Sign up for our daily briefing

Make your busy days simpler with Axios AM/PM. Catch up on what's new and why it matters in just 5 minutes.

Please enter a valid email.

Please enter a valid email.

Subscription failed
Thank you for subscribing!

Catch up on coronavirus stories and special reports, curated by Mike Allen everyday

Catch up on coronavirus stories and special reports, curated by Mike Allen everyday

Please enter a valid email.

Please enter a valid email.

Subscription failed
Thank you for subscribing!

Denver news in your inbox

Catch up on the most important stories affecting your hometown with Axios Denver

Please enter a valid email.

Please enter a valid email.

Subscription failed
Thank you for subscribing!

Des Moines news in your inbox

Catch up on the most important stories affecting your hometown with Axios Des Moines

Please enter a valid email.

Please enter a valid email.

Subscription failed
Thank you for subscribing!

Minneapolis-St. Paul news in your inbox

Catch up on the most important stories affecting your hometown with Axios Twin Cities

Please enter a valid email.

Please enter a valid email.

Subscription failed
Thank you for subscribing!

Tampa Bay news in your inbox

Catch up on the most important stories affecting your hometown with Axios Tampa Bay

Please enter a valid email.

Please enter a valid email.

Subscription failed
Thank you for subscribing!

Charlotte news in your inbox

Catch up on the most important stories affecting your hometown with Axios Charlotte

Please enter a valid email.

Please enter a valid email.

Subscription failed
Thank you for subscribing!

Please enter a valid email.

Please enter a valid email.

Subscription failed
Thank you for subscribing!

Police officers gather to remove activists during an anti death penalty protest in front of the US Supreme Court. Photo: Photo: Brendan Smialowski/AFP via Getty Images

A top British official has given the U.S. permission to pursue the death penalty against "The Beatles," two British ISIS fighters responsible for the 2014 execution of American journalist James Foley, The Telegraph reports.

Why it matters: The decision by the United Kingdom's home secretary, Sajid Javid, has drawn the ire of human rights groups and politicians for breaking the U.K.'s longstanding policy of opposing extradition of criminals that could face the death penalty. It's one of several capital punishment debates that have sprung up recently in countries all over the world.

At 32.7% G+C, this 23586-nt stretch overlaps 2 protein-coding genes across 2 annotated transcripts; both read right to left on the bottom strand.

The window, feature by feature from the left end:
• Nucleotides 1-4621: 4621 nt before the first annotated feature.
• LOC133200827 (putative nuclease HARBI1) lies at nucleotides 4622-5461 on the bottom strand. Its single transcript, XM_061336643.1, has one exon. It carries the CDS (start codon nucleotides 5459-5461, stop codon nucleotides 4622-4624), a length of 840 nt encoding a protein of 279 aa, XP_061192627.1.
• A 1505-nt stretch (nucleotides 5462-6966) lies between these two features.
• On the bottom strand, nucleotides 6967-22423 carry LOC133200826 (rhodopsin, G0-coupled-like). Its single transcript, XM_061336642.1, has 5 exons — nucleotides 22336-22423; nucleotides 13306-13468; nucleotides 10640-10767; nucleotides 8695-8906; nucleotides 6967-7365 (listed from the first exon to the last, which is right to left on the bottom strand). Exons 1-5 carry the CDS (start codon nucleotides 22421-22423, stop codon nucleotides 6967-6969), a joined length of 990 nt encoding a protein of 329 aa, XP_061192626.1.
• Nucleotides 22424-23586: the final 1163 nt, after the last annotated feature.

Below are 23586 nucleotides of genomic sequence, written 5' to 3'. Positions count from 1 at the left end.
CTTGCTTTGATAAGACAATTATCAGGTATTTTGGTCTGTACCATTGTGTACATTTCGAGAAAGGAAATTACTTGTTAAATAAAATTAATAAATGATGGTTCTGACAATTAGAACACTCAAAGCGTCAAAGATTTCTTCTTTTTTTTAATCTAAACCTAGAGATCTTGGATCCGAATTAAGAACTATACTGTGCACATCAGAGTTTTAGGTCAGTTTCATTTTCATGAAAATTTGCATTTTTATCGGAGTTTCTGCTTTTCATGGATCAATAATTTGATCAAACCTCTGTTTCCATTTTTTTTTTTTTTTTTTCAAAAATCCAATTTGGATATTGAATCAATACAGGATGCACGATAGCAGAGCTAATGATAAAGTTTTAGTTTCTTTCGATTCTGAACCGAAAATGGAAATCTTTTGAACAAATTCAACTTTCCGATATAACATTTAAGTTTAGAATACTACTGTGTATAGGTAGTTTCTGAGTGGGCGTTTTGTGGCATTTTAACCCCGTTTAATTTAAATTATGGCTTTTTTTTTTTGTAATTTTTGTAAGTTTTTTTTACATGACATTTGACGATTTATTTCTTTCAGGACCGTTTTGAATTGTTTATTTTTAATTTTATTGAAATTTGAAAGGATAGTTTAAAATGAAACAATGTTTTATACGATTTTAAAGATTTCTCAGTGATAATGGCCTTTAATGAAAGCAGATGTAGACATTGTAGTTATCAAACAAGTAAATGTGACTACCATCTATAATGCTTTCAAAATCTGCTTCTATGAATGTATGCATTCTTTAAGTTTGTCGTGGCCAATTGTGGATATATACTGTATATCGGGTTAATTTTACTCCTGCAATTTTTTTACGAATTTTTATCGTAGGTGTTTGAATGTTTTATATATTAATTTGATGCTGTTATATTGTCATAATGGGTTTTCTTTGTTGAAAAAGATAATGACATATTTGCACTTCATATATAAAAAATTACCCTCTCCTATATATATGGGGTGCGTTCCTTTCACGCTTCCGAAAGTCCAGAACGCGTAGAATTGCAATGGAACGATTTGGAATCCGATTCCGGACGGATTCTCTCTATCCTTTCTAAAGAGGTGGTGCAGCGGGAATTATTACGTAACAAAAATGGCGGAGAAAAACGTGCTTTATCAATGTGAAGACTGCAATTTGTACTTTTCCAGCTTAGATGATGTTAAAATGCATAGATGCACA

What's happening:

  • In the United States, Nevada's plan to execute convicted murderer Scott Dozier using fentanyl, the drug at the heart of the opioid crisis, has been postponed after a pharmaceutical company filed a lawsuit. Anti-death penalty activists have made it difficult to obtain the necessary drugs for lethal injections, forcing the 31 states in which capital punishment is legal to seek alternatives, often in secrecy.
  • In Sri Lanka, President Maithripala Sirisena has vowed to end a 42-year moratorium on capital punishment for drug smugglers, citing public demand for executions in response to rising gang violence and narcotics abuse, reports the AP. The European Union and other countries have warned Sri Lanka that an end to the moratorium will prompt trade retaliation.
  • In Kenya, where the last execution was conducted in 1987, a former beauty queen has been sentenced to death for stabbing and killing her boyfriend, reports Independent Online. Kenya's mandatory death sentence for murder and armed robbery was declared unconstitutional last year, but courts still have the ability to use capital punishment at their discretion.
  • In Japan, which is one of three OECD members (along with the U.S. and South Korea) that still use capital punishment, the execution of seven members of a deadly cult has renewed questions about the transparency of the death penalty system, reports The Japan Times. Japan's Justice Ministry has a history of keeping its process veiled in secrecy, and even today refuses to disclose how death row inmates are chosen for execution.

The bottom line: The number of countries that have executed criminals each year for the past decade has wavered between 18 and 25. Even in 2018, with all that has been done to improve human rights advocacy worldwide, the death penalty debate rages on.

Go deeper: American support for the death penalty jumps in 2018

Go deeper

22 mins ago - Health

Fauci: COVID vaccine rollout needs to prioritize people of color

Anthony Fauci. Photo: Alex Wong via Getty Images

Infectious disease expert Anthony Fauci highlighted the need to address racial disparities in the COVID-19 vaccination process, per an interview with The New England Journal of Medicine on Wednesday.

What he’s saying: "I think that's the one thing we really got to be careful of. We don't want in the beginning ... most of the people who are getting it are otherwise, well, middle-class white people."

The Mischief Makers

Illustration: Sarah Grillo/Axios

Several Republican and Democratic lawmakers are emerging as troublemakers within their parties and political thorns for their leadership.

Why it matters: We're calling this group "The Mischief Makers" — members who threaten to upend party unity — the theme eclipsing Washington at the moment — and potentially jeopardize the Democrats' or Republicans' position heading into the 2022 midterms.

Obama speechwriter fears Biden unity drive is one-sided

Cody Keenan (right) is shown heading to Marine One in December 2009. Photo: Mandel Ngan/AFP via Getty Images

President Obama's former speechwriter says he's "preemptively frustrated" with President Biden's effort to find unity with Republicans.

What they're saying: Cody Keenan told Axios that Biden's messaging team has "struck all the right chords," but at some point "they're gonna have to answer questions like, 'Why didn't you achieve unity?' when there's an entire political party that's already acting to stop it."